Antigens and antibodies are part of the immune system, defending it, as is the case with antibodies, or attacking it and causing the activation of the immune response, as is the case with antigens. Therefore, our immune system produces antibodies when it detects harmful elements, called antigens.
An antigen is a substance foreign to the body that The immune system recognizes as a threat. The great variety of antibodies that our body can synthesize is due to random combinations of a set of genes that encode the different binding sites of antibodies to antigens.
Antigens and antibodies
Antibodies, also called immunoglobulins, are used by the immune system to identify and neutralize these foreign substances to the body that are antigens.
B lymphocytes are responsible for synthesizing antibodies when antigens are detected. The antigens can be both substances that come from outside and substances that have formed in our body.
Histocompatibility antigens (HLA) are formed in our body and are unique to each individual, although without becoming exclusive to a single individual. They are found in cells and tissues. For this reason, when a person’s cell or organ comes into contact with another person’s lymphocytes, they will recognize HLAs as non-self and destroy them.
Antibodies, as we have said, are proteins synthesized by the immune system when it detects harmful elements, called antigens. Just as there are different types of antigens, there are different types of antibodies. Each type of antibody defends the body against a particular class of antigen.
How is the structure of the antibodies?
The structure presented by all antibodies is very similar, since all have in their composition a protein whose characteristic form is the “Y”. For this reason, the antibodies will show this form.
Further, they have variations in the ends of said protein which is what brings the difference to the antibodies. This part of the protein is called a hypervariable region and, thanks to it, each variety of antibody binds to a different antigen. The moment an antibody encounters an antigen that is complementary to it, it recognizes it and marks it for other members of the immune system to attack it.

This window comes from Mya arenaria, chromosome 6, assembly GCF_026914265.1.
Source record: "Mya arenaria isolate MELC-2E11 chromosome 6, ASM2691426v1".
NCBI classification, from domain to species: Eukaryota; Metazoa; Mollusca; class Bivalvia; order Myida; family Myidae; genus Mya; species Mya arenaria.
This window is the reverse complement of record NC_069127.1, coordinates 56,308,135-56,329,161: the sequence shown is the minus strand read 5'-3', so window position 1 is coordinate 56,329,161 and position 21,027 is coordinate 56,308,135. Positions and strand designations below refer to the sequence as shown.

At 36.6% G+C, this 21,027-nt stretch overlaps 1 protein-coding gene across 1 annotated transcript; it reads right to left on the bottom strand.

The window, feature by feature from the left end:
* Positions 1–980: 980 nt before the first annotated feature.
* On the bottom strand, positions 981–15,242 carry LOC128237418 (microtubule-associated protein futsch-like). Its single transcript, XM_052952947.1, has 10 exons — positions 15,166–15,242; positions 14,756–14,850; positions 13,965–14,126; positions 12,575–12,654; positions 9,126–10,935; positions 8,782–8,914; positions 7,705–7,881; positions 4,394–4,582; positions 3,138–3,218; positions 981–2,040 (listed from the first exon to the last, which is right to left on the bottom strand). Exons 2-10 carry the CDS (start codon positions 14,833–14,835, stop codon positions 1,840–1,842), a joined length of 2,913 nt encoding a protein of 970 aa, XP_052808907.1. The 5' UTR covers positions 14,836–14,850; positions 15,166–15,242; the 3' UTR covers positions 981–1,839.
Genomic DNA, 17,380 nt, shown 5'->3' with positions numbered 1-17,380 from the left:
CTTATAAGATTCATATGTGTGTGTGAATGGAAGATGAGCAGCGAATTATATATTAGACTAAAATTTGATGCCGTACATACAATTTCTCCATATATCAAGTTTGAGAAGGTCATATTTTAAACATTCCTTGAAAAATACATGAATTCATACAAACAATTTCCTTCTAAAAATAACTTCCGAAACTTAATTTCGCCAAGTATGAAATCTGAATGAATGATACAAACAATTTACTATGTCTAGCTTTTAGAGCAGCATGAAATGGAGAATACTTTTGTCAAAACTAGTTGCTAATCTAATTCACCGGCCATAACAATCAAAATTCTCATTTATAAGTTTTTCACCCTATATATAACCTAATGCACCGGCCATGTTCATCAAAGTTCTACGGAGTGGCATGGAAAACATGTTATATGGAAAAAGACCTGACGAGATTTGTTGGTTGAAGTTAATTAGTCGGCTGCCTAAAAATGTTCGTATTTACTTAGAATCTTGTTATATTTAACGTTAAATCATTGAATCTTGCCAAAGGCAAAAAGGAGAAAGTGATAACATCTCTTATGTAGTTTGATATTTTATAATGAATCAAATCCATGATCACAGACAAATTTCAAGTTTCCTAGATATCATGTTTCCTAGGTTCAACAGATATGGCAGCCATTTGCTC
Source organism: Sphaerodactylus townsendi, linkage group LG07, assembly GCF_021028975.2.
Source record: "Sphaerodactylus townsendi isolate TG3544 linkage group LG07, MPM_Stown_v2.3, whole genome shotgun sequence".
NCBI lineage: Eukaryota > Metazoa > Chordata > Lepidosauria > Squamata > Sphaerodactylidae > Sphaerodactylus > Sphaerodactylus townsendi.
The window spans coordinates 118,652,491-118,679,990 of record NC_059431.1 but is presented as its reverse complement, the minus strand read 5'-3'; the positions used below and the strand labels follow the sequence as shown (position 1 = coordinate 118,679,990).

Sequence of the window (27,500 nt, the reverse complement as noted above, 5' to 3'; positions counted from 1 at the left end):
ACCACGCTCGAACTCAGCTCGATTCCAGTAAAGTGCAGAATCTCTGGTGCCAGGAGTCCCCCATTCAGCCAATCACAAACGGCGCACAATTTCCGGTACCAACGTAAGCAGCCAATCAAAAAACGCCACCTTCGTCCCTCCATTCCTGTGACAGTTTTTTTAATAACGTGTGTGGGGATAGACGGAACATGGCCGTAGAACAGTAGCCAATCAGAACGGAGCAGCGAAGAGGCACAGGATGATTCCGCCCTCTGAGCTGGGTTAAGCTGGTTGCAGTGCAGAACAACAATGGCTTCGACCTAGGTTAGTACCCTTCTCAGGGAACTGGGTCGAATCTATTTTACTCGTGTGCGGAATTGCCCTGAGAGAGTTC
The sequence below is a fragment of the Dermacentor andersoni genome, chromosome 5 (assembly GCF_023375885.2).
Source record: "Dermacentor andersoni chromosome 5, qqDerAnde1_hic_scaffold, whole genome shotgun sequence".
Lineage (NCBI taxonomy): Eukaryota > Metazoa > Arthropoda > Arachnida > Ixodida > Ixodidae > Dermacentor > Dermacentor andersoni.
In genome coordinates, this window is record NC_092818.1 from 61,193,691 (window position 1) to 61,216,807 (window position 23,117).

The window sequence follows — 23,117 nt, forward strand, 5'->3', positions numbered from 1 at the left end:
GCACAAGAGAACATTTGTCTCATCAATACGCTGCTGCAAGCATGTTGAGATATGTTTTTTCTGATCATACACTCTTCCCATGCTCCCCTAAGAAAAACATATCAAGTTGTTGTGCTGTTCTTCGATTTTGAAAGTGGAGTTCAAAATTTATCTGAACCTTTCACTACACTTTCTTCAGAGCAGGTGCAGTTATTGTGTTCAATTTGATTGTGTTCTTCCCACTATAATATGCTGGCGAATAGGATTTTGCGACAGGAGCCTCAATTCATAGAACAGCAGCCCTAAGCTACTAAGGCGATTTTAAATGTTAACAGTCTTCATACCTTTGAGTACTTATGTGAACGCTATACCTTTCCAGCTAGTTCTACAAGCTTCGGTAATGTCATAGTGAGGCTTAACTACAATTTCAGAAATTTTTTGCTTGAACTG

Discover: 6 habits to boost the immune system
What is the function of the antibodies?
Antibodies perform the function of protecting the body, since they are part of the immune system. For this reason, one way or another they attack the intruder element when detected in the organism.
Antibodies perform their function in three different ways:
- Preventing the entry of pathogens to the cells to prevent damage.
- Triggering that pathogens are eliminated by macrophages and other cells.
- Causing the pathogen to be directly destroyed by activating other immune responses.
What structure do antigens have?
The antigens have a three-dimensional structure and a specific area of binding with the antibodies, which is called an epitope. This makes there is a large number of antibodies for each possible antigen, since the same antigen can have different epitopes.
These junction zones are a fundamental part of the structure of the antigens. This is because they are the parts that can be recognized by an antibody that is specific to it and thus activate the immune response. However, the antigens have areas called immunodominants. These are the areas of the antigen to which most antibodies bind.
You may also be interested: What does a high prostate specific antigen (PSA) mean?
Role of antigens in the immune response
You should know that Not all antigens are capable of activating the immune response, since this also depends on the antibodies. If they stimulate the immune response, they are called immunogens.
These antigens are substances that our body is not able to recognize and therefore rejects them. They are considered as pathogens that have as complementary antibodies specific.
Conclusion on antigens and antibodies
Each antibody has a specific antigen assigned, that is, they are complementary. However, they are complementary to be destroyed, since the antibodies recognize their complementary antigens and, at that time, the immune response will be activated in order to destroy the pathogen.